Profile of Treatment Seeking Gaming Disorder Patients: A Network Perspective.
Granero, G., Fernández-Aranda, F., Demetrovics, Z.
, Ayala-Rojas, R. E., Gómez-Peña, M., Moragas, L., Jiménez-Murcia, S., (2021). Profile of Treatment-Seeking Gaming Disorder Patients: a Network Perspective. Journal of Gambling Studies.
This study explored the network structure of correlates of gaming disorder (sociodemographic, personality and other clinical measures) in treatment-seeking patients. The network analysis carried out in this study provided insight into the structure of the main contributing factors of gaming disorder. The central nodes in the network were global psychological distress, chronological age, and age of onset of gaming related problems.
Linkage analysis also identified psychopathological status and age as the variables with the most valuable information in the model. Identification of such variables can be useful for developing precise management plans to prevent and treat gaming disorder related problems.
Gambling in Canada During the COVID Lockdown: Prospective National Survey.
Shaw, C.A., Hodgins, D.C., Williams, R.J. et al. (2021). Gambling in Canada During the COVID Lockdown: Prospective National Survey. Journal of Gambling Studies
This study aimed to investigate the extent to which the COVID pandemic lockdown influenced gambling and problem gambling in Canada. The re-surveying of AGRI National project’s online panel participants (n=3449) allowed for a quantitative comparison of gambling behaviours during the pandemic relative to six months prior. Findings showed that nearly one-third of gamblers ceased gambling completely during the lockdown. Whereas for those who continued, gambling decreased across nearly all engagements metrics including gambling frequency, time spent in gambling sessions, money spent, and the number of game types engaged in.
Over 17% of participants migrated from pre-pandemic land based gambling to online gambling during the lockdown. Further studies are required to assess if these changes herein remain stable or revert to pre-pandemic levels.
The moderating role of coping mechanisms and being an e-sport player between psychiatric symptoms and gaming disorder: Online survey.
Bányai, F., Zsila, Á., Kökönyei, G., Griffiths, M. D., Demetrovics, Z., Király, O., (2021). The moderating role of coping mechanisms and being an e-sport player between psychiatric symptoms and gaming disorder: Online survey. JMIR Mental Health, 8
This study aimed to investigate the effect of coping strategies and type of videogame usage (i.e., professional/esport vs. recreational use) on the relationship between psychiatric symptoms (e.g., depression, anxiety) and videogame addiction. The results showed that there is a moderately strong relation between psychiatric symptoms and videogame addiction and that neither coping strategies, nor the type of videogame usage have a considerable effect on this relation.
Autism, Problematic Internet Use, and Gaming Disorder: A Systematic Review.
Murray, A., Koronczai, B., Király, O., Griffiths, M. D., Mannion, A., Leader, G., Demetrovics, Z. (2021). Autism, Problematic Internet Use, and Gaming Disorder: A Systematic Review. Review Journal of Autism and Developmental Disorders
, in press [https://link.springer.com/content/pdf/10.1007/s40489-021-00243-0.pdf]
This literature review investigated the relationship between autism and problematic internet use and videogame addiction. A systematic literature search was conducted, and 21 studies were identified examining this question. The majority of the studies found a weak or moderate relationship between internet addiction and autistic-like traits and a relationship with varying strength between internet addiction and clinically diagnosed Autism Spectrum Disorder. Additionally, individuals with Autism Spectrum Disorder were more likely to exhibit symptoms of videogame addiction, however there is a lack of studies investigating the relationship between autistic-like traits and videogame addiction.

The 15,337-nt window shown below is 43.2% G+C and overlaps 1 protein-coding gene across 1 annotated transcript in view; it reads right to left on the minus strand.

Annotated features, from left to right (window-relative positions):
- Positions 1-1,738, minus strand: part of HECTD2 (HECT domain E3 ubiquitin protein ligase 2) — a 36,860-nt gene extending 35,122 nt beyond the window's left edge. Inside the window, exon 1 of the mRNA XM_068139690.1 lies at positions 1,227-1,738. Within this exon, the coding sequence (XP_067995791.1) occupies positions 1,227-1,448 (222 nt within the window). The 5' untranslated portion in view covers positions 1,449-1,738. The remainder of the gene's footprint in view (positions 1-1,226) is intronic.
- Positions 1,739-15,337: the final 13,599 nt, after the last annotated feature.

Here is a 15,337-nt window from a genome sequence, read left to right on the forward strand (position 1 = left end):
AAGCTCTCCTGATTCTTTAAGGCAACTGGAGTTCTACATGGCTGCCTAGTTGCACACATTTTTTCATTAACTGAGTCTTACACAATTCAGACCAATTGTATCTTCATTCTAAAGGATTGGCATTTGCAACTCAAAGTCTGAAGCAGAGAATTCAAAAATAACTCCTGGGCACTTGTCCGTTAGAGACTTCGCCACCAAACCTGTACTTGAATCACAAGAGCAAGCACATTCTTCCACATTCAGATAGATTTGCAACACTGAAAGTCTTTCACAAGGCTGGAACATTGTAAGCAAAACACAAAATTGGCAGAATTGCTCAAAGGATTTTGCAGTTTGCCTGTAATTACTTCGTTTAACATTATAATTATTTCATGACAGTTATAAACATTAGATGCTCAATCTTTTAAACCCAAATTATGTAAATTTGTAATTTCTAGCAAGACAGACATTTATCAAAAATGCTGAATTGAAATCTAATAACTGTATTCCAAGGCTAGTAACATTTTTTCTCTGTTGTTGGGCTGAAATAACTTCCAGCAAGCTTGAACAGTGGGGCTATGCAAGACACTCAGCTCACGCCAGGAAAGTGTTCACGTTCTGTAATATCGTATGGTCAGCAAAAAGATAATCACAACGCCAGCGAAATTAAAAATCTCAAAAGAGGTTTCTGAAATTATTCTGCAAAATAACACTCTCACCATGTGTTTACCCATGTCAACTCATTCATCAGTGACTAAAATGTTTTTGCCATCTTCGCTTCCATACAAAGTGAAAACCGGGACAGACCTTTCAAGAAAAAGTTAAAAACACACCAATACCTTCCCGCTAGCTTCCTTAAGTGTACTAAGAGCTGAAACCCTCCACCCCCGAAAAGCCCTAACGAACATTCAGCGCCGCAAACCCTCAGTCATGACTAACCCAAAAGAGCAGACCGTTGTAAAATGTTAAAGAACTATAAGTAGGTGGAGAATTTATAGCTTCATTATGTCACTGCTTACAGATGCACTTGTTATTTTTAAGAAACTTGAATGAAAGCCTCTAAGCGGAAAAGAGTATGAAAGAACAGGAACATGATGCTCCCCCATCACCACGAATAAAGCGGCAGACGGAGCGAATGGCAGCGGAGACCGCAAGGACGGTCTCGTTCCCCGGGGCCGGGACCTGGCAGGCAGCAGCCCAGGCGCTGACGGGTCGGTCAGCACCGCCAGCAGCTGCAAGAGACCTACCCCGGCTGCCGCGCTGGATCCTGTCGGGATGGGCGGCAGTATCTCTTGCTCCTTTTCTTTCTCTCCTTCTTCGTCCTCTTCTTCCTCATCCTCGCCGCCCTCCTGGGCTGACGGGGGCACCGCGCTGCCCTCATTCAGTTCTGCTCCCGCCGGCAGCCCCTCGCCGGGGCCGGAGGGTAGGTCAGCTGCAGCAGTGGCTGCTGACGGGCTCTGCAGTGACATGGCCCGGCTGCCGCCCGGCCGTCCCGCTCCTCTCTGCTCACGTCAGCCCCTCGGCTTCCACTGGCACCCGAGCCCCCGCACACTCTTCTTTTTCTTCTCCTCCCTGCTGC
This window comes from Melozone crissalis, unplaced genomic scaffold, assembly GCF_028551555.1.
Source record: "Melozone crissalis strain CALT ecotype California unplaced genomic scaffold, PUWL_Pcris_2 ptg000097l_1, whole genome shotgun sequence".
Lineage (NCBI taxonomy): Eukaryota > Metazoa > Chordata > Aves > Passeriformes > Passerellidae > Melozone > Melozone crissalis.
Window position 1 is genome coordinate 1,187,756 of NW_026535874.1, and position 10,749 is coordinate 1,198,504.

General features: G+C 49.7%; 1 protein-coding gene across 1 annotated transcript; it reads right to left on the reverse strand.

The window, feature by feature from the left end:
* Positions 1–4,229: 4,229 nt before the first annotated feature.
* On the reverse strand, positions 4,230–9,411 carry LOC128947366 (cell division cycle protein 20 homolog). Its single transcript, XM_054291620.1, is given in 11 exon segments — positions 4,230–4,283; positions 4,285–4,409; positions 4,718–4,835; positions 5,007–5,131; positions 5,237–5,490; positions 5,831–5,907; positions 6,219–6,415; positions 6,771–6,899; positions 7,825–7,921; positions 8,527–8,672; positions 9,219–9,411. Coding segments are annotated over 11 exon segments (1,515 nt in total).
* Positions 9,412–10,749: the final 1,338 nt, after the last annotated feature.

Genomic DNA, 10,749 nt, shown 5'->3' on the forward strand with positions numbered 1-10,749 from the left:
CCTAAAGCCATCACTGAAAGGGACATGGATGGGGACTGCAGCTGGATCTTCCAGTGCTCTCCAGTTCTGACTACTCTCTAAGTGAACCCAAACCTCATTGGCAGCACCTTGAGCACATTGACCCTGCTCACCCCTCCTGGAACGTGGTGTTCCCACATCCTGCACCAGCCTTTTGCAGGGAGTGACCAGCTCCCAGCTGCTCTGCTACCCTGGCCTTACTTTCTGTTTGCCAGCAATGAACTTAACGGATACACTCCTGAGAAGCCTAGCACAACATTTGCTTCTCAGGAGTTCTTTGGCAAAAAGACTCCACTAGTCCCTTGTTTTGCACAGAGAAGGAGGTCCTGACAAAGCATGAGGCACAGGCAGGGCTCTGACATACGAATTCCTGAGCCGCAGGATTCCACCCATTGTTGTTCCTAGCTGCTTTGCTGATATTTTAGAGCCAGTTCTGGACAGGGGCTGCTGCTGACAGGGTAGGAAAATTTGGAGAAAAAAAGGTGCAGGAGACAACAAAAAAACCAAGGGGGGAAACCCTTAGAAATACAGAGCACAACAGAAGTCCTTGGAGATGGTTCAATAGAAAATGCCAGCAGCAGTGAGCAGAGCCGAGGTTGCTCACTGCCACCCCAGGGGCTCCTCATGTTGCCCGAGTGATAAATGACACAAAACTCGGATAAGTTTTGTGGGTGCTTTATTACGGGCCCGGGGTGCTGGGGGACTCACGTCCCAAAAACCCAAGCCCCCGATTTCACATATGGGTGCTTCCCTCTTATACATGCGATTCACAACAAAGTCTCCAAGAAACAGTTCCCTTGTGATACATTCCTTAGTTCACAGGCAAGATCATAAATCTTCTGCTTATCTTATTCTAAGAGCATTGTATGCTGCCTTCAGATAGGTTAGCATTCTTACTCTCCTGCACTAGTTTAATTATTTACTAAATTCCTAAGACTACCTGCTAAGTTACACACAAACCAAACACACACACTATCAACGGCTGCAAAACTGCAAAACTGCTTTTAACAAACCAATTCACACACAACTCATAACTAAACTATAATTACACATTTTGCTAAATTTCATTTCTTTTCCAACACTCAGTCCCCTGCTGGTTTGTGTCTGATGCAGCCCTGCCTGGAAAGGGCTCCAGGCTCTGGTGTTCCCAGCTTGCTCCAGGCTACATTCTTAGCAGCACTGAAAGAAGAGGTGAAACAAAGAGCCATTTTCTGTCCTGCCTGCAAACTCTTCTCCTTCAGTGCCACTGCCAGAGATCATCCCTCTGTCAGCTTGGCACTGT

Online Gaming and Internet Gaming Disorder in Iran: Patterns, Motivations, and Correlates.
Rafiemanesh, H., Farnam, R., Rahimi, J., Hamzehzadeh, M., Ghani, K., Jobehdar, M. M., Amin-Esmaeili, M., Shadloo, B., Demetrovics, Z., Király, O., Rahimi-Movaghar, A. (2021). Online Gaming and Internet Gaming Disorder in Iran: Patterns, Motivations, and Correlates. Current Psychology [https://link.springer.com/article/10.1007/s12144-021-02490-0]
The aim of this study was to assess patterns and motivations of online gaming, the symptomatology and prevalence of Gaming Disorder (GD) and its health implications, and the correlates of these phenomena in an Iranian population of online gamers. The study was carried out as part of a national survey collaboration with a cross-cultural study. The findings showed prevalence estimate of GD was 3.7% amongst the 791 participating gamers, and higher game time and GD was 9.4 times more prevalent amongst males. Additionally, time spent on gaming, younger age, using a PC rather than smartphones and “escape” and “fantasy” gaming motivations and psychiatric symptoms were associated with the GD as well. This study concludes that a small minority of Iranian online gamers may be at risk of pathological gaming and its associated harms, especially those of a young age who play long hours with “fantasy” related incentives.
Gambling Features and Monetization in Video Games Create Challenges for Young People, Families, and Clinicians.
Király, O., Zhang, J., Demetrovics, Z., & Browne, D. T. (2021). Gambling Features and Monetization in Video Games Creates Challenges for Young People, Families, and Clinicians. Journal of the American Academy of Child & Adolescent Psychiatry
This article highlights how “loot boxes” (in-game consumable virtual items, that can be purchased with real money or obtained in games as a reward) may act as a gateway to problem gambling and in turn, the impact this may have on children from a developmental perspective, disruptions within families and barriers faced by paediatric clinicians. This study includes key areas of research that need to be considered to be able to facilitate effective prevention methods.